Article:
Gender Lens Investing Interview: Tackling the Barriers Stopping Women from Investing

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Alicia Robb is a senior fellow with the Ewing Marion Kauffman Foundation, where she has carried out extensive research into women’s economic empowerment and entrepreneurship.

She co-wrote The Rising Tide: Finance for Women-owned Firms with Susan Coleman, which helped women entrepreneurs understand different financing structures and options for their businesses. But it was when they wrote follow-up book, The Next Wave, which also addressed the investment gender gap at VC firms and angel groups, that she had the idea for Rising Tide.

Tell us more about the thinking behind starting rising tide- where did you see the gap?

When we were researching The Next Wave there were very tangible specific reasons why there weren’t more women in angel investing. They didn’t know about it, they didn’t see women angels, they didn’t have dealflow, they weren’t asked to be part of angel groups, they were risk-averse to making that first large investment and they didn’t want to do it when they didn’t feel confident.

When we looked at all the programs that focused on women angels, none of them addressed every single one of those issues. So there’s great angel groups like Golden Seeds, Astia Angels, Pipeline Angels, 37 Angels but none of them really addressed the issue of not wanting to make that first large investment right off the bat. I decided it was time to put my research findings into a practical application and the Rising Tide Program was born.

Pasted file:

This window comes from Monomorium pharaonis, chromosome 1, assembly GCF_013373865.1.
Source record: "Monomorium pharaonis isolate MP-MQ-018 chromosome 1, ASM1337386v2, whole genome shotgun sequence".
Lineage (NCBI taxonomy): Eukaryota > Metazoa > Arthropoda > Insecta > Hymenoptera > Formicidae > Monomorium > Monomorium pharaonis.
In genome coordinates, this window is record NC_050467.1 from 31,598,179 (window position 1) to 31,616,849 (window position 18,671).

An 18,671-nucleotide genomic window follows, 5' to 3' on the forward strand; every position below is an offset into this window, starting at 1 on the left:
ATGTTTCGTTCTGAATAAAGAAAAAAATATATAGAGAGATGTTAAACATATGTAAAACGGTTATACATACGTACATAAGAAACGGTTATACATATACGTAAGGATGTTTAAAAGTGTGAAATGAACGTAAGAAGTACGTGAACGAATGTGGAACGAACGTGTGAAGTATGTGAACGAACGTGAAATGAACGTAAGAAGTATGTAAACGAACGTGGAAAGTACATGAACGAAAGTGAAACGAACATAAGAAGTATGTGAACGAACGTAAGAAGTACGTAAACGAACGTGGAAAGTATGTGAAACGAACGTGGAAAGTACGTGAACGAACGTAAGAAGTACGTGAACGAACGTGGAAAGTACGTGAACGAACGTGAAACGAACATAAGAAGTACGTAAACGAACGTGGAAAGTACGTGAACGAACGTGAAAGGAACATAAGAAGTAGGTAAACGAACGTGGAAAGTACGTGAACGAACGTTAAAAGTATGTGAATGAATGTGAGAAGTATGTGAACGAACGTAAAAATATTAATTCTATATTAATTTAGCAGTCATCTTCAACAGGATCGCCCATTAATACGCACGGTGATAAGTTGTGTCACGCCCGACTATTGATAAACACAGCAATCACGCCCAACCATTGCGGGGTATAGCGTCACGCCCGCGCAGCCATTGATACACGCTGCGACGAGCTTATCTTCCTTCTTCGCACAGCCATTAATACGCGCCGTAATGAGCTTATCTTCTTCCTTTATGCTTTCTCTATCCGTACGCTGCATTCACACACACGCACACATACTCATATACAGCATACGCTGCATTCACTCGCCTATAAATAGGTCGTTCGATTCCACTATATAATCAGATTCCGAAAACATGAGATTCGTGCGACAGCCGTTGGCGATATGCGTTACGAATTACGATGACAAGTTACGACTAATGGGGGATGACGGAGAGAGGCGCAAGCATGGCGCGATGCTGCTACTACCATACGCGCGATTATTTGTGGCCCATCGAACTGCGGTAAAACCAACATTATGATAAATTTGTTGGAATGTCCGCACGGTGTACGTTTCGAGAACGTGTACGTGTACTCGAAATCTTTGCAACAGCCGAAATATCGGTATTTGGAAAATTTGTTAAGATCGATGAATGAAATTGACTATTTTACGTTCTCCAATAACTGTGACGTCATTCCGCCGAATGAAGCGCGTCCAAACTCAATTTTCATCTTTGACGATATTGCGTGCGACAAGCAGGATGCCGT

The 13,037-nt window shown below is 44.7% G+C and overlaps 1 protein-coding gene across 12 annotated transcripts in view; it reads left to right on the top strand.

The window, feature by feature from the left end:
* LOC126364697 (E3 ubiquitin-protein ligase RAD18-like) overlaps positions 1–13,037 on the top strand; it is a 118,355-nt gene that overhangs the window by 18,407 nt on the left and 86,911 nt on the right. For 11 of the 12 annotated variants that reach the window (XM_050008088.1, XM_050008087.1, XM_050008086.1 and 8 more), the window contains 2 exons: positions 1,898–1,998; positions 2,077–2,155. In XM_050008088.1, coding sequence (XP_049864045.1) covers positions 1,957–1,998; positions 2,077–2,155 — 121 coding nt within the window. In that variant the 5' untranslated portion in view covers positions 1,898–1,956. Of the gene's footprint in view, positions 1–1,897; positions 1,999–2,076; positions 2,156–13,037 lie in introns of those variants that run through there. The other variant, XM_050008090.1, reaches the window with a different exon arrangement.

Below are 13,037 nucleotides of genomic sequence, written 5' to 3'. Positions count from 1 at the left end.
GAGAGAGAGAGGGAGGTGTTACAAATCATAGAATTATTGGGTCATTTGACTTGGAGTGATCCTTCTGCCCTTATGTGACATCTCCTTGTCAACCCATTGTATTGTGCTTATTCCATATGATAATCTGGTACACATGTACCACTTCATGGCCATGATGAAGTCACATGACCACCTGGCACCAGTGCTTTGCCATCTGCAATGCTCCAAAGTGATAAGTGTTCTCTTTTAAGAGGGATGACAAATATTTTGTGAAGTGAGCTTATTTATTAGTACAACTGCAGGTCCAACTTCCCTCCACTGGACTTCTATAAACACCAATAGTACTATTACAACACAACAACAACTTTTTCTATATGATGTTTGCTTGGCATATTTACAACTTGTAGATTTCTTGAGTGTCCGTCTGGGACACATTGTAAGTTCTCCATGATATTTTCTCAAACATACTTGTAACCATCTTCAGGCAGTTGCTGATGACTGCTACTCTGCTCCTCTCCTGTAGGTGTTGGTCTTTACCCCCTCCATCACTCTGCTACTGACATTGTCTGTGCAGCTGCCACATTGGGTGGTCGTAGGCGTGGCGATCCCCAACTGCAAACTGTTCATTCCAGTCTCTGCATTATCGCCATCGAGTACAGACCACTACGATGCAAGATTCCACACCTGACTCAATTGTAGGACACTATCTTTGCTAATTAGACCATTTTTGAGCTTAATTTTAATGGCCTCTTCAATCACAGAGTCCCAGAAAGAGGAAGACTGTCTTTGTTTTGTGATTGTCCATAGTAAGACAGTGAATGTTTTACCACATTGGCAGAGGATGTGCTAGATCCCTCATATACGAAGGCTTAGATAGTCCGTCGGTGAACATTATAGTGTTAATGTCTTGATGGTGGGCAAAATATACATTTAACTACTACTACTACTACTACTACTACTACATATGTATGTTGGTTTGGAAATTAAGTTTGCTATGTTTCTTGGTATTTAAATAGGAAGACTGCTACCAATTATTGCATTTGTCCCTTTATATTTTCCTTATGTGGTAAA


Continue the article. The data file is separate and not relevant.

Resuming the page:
Kauffman agreed to sponsor the education and training side, so I set out to start the fund independently. I was originally going to do launch a syndicate on Angellist but ultimately decided on Portfolia, because Angellist doesn’t collect gender disaggregated data and there is a feeling among some investors that they aren’t doing enough to include and encourage women.

When I was speaking about the fund and training program in Europe after we’d started signing people up, Candace Johnson, who is president of the European Business Angel Network (EBAN) said that we needed to do the same thing in Europe. So I also worked with her and EBAN and Go Beyond Investing to launch that program simultaneously with the one in the US, and we closed both funds in December of that same year.

What is different about the structure of the program?